At 01:40 AM 3/24/2006, Peter Chadwick wrote:
>As Gary said, L-C filters are a better way to go. I'd design bandpass
>filters for each band. There are various programs around that will design
>a filter for you, although they can come up with awkward values, and more
>advanced design techniques are useful. A good introductory book (although
>pretty ancient, but the principles haven't changed) is 'Simplified Modern
>Filter Design' by Geffe. There are a fair number available on Abe books.
Depending on what your fabrication capability and budget is, you might also
consider ordering a filter from a commercial filter
manufacturer. Companies like TTE (http://www.tte.com/) and others: get a
copy of an issue of "RF Design" or "Microwave Journal" and look at the ads.
These folks can crank out almost any filter characteristic you want. I've
bought lots of lumped LC filters for HF frequencies at work (for breadboard
IF strips in microwave systems, etc.) and they tend to be a couple or three
hundred dollars each, with a 4-6 week delivery.
Yes, a couple hundred bucks is a lot more than the cost of the parts if you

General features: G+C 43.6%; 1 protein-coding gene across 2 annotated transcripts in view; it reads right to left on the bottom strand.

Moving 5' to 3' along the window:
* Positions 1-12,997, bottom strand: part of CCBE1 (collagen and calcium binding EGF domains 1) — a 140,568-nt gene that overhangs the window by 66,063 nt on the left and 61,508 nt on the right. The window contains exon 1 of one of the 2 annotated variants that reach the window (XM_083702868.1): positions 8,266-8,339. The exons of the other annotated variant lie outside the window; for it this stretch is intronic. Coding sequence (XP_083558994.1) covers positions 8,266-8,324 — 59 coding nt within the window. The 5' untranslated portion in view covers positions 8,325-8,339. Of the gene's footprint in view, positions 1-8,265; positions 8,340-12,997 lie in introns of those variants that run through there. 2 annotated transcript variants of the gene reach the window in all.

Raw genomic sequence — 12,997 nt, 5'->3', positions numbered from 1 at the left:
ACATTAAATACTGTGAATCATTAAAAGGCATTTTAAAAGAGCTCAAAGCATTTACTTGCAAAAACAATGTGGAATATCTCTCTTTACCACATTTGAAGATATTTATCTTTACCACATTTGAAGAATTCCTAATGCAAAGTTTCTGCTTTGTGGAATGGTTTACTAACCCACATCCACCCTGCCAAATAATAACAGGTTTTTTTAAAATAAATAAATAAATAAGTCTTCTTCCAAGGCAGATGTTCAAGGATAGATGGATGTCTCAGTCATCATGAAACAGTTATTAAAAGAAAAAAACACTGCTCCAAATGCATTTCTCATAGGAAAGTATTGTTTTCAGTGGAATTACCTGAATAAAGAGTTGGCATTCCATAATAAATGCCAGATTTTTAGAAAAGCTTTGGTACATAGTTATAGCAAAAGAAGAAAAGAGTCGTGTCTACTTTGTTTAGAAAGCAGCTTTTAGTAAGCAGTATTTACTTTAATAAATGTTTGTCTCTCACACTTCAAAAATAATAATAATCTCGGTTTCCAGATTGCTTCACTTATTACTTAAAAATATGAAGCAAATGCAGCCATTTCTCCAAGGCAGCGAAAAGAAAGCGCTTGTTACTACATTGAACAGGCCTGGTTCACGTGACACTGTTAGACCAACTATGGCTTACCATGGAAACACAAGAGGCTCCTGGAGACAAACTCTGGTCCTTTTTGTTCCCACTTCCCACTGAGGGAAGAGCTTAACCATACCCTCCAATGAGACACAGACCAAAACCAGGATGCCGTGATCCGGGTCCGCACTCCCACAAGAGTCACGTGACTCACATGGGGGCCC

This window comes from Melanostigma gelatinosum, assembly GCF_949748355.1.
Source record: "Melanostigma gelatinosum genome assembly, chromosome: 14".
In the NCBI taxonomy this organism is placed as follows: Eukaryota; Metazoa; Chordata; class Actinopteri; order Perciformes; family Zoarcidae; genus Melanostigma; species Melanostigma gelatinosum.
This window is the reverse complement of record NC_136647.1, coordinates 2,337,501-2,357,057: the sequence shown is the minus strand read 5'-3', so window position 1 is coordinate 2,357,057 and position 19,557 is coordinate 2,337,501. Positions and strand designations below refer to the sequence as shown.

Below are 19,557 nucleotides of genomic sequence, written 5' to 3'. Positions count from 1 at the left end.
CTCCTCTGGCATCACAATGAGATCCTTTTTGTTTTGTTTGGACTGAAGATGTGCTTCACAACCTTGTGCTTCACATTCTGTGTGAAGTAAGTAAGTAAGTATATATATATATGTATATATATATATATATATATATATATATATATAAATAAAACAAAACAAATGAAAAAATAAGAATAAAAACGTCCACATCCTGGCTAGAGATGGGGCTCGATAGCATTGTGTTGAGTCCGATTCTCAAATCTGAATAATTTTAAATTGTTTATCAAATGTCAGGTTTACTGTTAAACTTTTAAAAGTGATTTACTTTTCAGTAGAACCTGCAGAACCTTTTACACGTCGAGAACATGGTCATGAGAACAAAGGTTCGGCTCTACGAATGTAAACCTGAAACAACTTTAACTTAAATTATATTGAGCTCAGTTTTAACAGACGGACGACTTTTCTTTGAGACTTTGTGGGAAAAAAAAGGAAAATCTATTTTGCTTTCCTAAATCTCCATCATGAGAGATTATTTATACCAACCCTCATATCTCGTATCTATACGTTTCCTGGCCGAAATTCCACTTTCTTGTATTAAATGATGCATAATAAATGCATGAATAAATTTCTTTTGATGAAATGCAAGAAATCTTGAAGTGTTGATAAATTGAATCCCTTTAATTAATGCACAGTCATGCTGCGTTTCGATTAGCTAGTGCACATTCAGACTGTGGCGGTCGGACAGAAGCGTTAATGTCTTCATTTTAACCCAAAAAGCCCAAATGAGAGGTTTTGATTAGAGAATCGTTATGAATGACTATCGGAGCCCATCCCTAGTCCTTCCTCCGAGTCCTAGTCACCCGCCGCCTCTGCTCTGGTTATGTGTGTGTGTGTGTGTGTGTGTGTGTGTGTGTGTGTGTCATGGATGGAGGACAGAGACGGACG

build it yourself, but, on the other hand, you don't spend hours and hours
trying to find which standard components will give you the response you
want, then building one and seeing if it works (because you didn't model
all the parasitics), etc.
On the other hand, there is a satisfaction involved in learning something
new (filter design) and developing a skill that relatively few people have
(tuning filters). If you DO build one yourself, you should look into
adjustable inductors and capacitors for the filter, and figure out how to
tune it up yourself. (A radio with a computer interface can serve as a
poor man's spectrum analyzer)
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